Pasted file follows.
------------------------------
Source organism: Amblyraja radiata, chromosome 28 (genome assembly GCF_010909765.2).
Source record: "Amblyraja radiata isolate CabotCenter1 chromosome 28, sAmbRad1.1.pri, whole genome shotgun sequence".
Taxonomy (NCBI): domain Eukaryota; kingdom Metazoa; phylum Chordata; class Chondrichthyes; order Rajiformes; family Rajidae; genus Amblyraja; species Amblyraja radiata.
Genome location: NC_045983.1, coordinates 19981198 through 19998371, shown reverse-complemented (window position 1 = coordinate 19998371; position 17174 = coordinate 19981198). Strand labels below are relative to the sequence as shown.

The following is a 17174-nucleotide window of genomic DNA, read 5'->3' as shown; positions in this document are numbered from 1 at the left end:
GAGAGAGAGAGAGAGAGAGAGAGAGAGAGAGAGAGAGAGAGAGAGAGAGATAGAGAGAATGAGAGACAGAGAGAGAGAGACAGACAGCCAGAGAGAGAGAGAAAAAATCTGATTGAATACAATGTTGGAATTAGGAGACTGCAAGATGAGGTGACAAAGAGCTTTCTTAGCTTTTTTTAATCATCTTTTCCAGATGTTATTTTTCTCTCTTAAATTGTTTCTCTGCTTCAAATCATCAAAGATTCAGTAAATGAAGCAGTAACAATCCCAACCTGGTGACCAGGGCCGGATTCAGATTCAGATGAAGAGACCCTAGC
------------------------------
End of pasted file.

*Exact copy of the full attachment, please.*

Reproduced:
Source organism: Amblyraja radiata, chromosome 28 (genome assembly GCF_010909765.2).
Source record: "Amblyraja radiata isolate CabotCenter1 chromosome 28, sAmbRad1.1.pri, whole genome shotgun sequence".
Taxonomy (NCBI): domain Eukaryota; kingdom Metazoa; phylum Chordata; class Chondrichthyes; order Rajiformes; family Rajidae; genus Amblyraja; species Amblyraja radiata.
Genome location: NC_045983.1, coordinates 19981198 through 19998371, shown reverse-complemented (window position 1 = coordinate 19998371; position 17174 = coordinate 19981198). Strand labels below are relative to the sequence as shown.

The following is a 17174-nucleotide window of genomic DNA, read 5'->3' as shown; positions in this document are numbered from 1 at the left end:
GAGAGAGAGAGAGAGAGAGAGAGAGAGAGAGAGAGAGAGAGAGAGAGAGATAGAGAGAATGAGAGACAGAGAGAGAGAGACAGACAGCCAGAGAGAGAGAGAAAAAATCTGATTGAATACAATGTTGGAATTAGGAGACTGCAAGATGAGGTGACAAAGAGCTTTCTTAGCTTTTTTTAATCATCTTTTCCAGATGTTATTTTTCTCTCTTAAATTGTTTCTCTGCTTCAAATCATCAAAGATTCAGTAAATGAAGCAGTAACAATCCCAACCTGGTGACCAGGGCCGGATTCAGATTCAGATGAAGAGACCCTAGC